In 1999, when I decided to give up a well-paid job in London for a PGCE in secondary English, I didn't stop to think what might be on offer financially if I waited a few more months. I just wanted to teach.
But then came incentives for PGCE students, including, from 2001, the alluring prospect of having student loans from your first degree paid off.
Who could resist? But I feel more than a little stung by the realisation that I've missed out on up to pound;10,000 by just a few months.
After hours whining about the injustice of it all, I realised I had to do something positive. I had to make people aware of why we should be allowed to present our case for financial aid.
Teaching has a lot to offer. Not much can match the feeling of winning round an unruly and resentful student, or watching as the shy mouse who never utters a word presents a speech to the class - and you know it's down to you. There are difficult times, as with any job, but few places of work have such a ready-made network of support.
But satisfaction, enjoyment and teamwork do not pay your bills. Many people are severely in debt. I owe around pound;7,000 - not including my enormous graduate loan. Many NQT colleagues are in similar positions. We all chose to work in education for one reason - to teach. I, and many others, did not foresee the huge debt we would be facing on the other side of the PGCE. A little naive perhaps, but when you're a student you don't equate loans with debt. You consider it "free" money that you don't have to pay back for a long, long time.
As we hurtle through our qualifying year, looking forward to our pay rise in April and our first point up the scale in September, it suddenly dawns that the first pay rise will push us over the limit and means we have to start paying back our student loans. Consequently, after this April, we will be worse off financially than we are nw. This September's new quota of NQTs will have no debt and possibly, due to another incentive, be on the same wage or more than us.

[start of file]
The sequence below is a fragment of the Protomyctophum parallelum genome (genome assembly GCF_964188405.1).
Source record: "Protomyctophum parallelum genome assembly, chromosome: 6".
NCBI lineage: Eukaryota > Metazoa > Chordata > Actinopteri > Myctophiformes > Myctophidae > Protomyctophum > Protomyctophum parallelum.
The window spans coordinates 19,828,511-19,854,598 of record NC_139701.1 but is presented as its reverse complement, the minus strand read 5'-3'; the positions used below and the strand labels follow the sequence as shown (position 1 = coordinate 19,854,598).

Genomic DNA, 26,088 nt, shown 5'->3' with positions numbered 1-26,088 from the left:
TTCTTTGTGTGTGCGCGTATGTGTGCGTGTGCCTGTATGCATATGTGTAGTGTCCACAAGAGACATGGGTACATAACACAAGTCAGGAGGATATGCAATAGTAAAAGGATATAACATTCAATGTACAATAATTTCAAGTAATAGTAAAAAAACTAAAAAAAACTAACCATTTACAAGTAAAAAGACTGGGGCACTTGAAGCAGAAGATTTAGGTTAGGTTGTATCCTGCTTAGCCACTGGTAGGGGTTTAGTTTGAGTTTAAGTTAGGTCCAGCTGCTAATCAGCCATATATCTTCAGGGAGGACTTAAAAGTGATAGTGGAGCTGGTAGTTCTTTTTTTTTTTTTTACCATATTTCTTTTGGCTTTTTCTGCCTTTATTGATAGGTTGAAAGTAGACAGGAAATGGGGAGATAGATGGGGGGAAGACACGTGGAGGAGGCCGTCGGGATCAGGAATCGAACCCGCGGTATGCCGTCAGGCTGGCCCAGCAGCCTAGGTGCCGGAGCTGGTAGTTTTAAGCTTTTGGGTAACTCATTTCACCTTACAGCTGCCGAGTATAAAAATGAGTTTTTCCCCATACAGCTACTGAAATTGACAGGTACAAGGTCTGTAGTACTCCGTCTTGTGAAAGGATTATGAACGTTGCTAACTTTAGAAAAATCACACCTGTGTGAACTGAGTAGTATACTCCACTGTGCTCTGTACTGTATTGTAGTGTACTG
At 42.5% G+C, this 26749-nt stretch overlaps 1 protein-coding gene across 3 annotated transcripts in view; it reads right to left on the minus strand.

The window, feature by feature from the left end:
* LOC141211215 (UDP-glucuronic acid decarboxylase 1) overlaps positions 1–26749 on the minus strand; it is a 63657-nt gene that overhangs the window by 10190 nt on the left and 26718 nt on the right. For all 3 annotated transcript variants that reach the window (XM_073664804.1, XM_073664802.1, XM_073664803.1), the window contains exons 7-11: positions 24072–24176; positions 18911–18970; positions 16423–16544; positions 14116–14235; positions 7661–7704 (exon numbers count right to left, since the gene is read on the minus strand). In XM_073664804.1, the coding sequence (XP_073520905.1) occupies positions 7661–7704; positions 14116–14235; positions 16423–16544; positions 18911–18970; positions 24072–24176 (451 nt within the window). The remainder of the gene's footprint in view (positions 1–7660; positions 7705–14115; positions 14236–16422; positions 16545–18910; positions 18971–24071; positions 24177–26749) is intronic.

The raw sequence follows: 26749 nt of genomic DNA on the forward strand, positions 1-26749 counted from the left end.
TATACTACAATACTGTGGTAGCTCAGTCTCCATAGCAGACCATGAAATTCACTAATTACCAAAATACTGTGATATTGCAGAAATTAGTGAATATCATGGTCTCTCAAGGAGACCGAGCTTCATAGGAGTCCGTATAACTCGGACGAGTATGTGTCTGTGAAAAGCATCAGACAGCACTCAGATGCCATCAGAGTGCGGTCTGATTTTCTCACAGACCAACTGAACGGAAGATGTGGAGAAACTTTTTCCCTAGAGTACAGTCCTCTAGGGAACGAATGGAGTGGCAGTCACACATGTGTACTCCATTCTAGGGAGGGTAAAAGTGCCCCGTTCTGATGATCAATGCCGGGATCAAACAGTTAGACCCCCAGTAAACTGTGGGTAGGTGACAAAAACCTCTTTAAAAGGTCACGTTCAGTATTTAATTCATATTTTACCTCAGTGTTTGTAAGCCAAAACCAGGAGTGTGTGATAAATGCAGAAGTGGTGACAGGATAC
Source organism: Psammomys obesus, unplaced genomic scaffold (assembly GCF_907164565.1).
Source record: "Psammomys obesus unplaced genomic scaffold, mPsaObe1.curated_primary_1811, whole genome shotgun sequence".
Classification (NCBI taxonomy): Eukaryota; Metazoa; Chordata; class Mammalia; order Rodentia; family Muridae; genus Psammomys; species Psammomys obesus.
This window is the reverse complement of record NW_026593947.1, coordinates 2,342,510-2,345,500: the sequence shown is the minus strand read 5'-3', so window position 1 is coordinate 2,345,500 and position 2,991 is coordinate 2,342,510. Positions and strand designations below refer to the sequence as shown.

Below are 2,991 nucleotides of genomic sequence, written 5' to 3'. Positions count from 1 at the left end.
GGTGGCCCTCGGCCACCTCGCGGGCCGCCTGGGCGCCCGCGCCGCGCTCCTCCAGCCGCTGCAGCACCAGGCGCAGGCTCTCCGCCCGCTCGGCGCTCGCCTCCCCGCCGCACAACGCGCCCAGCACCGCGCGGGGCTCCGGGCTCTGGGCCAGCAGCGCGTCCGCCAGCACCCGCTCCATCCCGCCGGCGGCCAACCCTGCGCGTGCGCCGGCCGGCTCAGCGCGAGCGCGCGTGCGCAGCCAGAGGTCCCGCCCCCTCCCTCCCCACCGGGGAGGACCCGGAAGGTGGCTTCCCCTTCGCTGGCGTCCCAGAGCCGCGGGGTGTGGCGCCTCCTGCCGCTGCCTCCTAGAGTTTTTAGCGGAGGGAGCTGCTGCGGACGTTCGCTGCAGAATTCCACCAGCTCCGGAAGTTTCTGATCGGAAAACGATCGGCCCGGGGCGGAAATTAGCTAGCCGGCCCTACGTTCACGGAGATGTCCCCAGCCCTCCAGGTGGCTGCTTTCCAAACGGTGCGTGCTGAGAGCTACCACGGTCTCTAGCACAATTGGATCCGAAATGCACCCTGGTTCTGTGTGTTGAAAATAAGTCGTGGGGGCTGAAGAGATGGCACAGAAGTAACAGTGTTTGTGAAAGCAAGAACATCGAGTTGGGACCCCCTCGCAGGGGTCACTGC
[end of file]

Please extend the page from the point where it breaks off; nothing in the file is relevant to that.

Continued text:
There are several issues floating around about "golden hellos" and extra money to be awarded at the school's discretion, but I don't want to dwell on those. After all, it's hardly the fault of the 2001 NQTs that they have benefited from appropriate government incentives, is it?
But some NQT colleagues and I have decided to act. After a brief meeting at the end of school one day, I composed a letter to David Blunkett expressing concerns about NQT debt. The letter is posted, along with a petition form on the NQT forum of The TES website (www.tes.co.uk).
Our head is understanding and supportive. He can see that we are not berating the profession, school, students or working conditions. We just need financial help.
Equally, our LEA (Kirklees) is staffed by open-minded, encouraging people, and allowed us to test the water and present our protest to a recent NQT conference.
We had already agreed that if people showed interest we would continue; if not, we would come up with another plan. We presented our petition and every NQT present signed it. We now need to ensure we have something valuable to say and that there is enough support to take this campaign nationwide. But we are just at the start of what could be a long and arduous task. We need as many people as possible to take part.
Download copies of the petition and letter, get them signed and send them back to me. My address is at the top of the Blunkett letter.
It is appropriate that the teacher crisis is sorted, but existing teachers and NQTs should not be forgotten. We should not be financially punished for choosing to teach when we did.
Sarah Huntingdon is an NQT at Royds Hall high school, Huddersfield. email: firstname.lastname@example.org